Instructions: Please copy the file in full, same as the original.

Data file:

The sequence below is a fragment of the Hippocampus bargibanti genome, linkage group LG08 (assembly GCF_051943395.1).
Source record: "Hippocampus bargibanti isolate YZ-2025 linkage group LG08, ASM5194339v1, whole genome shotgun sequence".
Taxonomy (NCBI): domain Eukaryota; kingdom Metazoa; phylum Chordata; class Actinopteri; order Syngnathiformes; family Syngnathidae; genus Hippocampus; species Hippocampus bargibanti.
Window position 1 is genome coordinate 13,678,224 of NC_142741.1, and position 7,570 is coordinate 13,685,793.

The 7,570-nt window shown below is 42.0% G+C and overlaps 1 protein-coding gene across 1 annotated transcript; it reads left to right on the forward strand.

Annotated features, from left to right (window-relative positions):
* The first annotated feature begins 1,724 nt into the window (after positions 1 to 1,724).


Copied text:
The sequence below is a fragment of the Hippocampus bargibanti genome, linkage group LG08 (assembly GCF_051943395.1).
Source record: "Hippocampus bargibanti isolate YZ-2025 linkage group LG08, ASM5194339v1, whole genome shotgun sequence".
Taxonomy (NCBI): domain Eukaryota; kingdom Metazoa; phylum Chordata; class Actinopteri; order Syngnathiformes; family Syngnathidae; genus Hippocampus; species Hippocampus bargibanti.
Window position 1 is genome coordinate 13,678,224 of NC_142741.1, and position 7,570 is coordinate 13,685,793.

The 7,570-nt window shown below is 42.0% G+C and overlaps 1 protein-coding gene across 1 annotated transcript; it reads left to right on the forward strand.

Annotated features, from left to right (window-relative positions):
* The first annotated feature begins 1,724 nt into the window (after positions 1 to 1,724).